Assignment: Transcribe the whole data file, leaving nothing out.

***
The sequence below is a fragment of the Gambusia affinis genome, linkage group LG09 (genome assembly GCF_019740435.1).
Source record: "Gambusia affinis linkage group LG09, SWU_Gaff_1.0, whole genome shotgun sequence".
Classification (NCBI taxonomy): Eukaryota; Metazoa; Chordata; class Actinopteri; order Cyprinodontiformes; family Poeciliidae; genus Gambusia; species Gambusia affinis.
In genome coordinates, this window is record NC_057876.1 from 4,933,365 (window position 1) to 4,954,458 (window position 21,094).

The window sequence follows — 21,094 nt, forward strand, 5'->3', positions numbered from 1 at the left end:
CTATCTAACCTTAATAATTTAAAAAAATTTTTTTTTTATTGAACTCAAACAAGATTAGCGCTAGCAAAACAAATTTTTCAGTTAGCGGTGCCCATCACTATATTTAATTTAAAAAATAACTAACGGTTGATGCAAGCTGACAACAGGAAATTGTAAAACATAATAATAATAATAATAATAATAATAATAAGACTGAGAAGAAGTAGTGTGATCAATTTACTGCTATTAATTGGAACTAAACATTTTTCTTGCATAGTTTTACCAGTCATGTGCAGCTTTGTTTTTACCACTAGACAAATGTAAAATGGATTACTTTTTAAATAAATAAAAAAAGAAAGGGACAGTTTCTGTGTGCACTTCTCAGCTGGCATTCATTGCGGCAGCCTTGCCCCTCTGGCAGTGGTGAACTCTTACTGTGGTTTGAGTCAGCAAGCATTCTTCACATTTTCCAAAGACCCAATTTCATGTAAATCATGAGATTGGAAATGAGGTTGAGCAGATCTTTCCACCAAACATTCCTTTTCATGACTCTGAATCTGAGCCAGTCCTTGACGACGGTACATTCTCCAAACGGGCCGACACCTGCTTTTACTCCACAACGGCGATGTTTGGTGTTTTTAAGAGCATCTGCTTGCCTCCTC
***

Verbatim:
The sequence below is a fragment of the Gambusia affinis genome, linkage group LG09 (genome assembly GCF_019740435.1).
Source record: "Gambusia affinis linkage group LG09, SWU_Gaff_1.0, whole genome shotgun sequence".
Classification (NCBI taxonomy): Eukaryota; Metazoa; Chordata; class Actinopteri; order Cyprinodontiformes; family Poeciliidae; genus Gambusia; species Gambusia affinis.
In genome coordinates, this window is record NC_057876.1 from 4,933,365 (window position 1) to 4,954,458 (window position 21,094).

The window sequence follows — 21,094 nt, forward strand, 5'->3', positions numbered from 1 at the left end:
CTATCTAACCTTAATAATTTAAAAAAATTTTTTTTTTATTGAACTCAAACAAGATTAGCGCTAGCAAAACAAATTTTTCAGTTAGCGGTGCCCATCACTATATTTAATTTAAAAAATAACTAACGGTTGATGCAAGCTGACAACAGGAAATTGTAAAACATAATAATAATAATAATAATAATAATAATAAGACTGAGAAGAAGTAGTGTGATCAATTTACTGCTATTAATTGGAACTAAACATTTTTCTTGCATAGTTTTACCAGTCATGTGCAGCTTTGTTTTTACCACTAGACAAATGTAAAATGGATTACTTTTTAAATAAATAAAAAAAGAAAGGGACAGTTTCTGTGTGCACTTCTCAGCTGGCATTCATTGCGGCAGCCTTGCCCCTCTGGCAGTGGTGAACTCTTACTGTGGTTTGAGTCAGCAAGCATTCTTCACATTTTCCAAAGACCCAATTTCATGTAAATCATGAGATTGGAAATGAGGTTGAGCAGATCTTTCCACCAAACATTCCTTTTCATGACTCTGAATCTGAGCCAGTCCTTGACGACGGTACATTCTCCAAACGGGCCGACACCTGCTTTTACTCCACAACGGCGATGTTTGGTGTTTTTAAGAGCATCTGCTTGCCTCCTC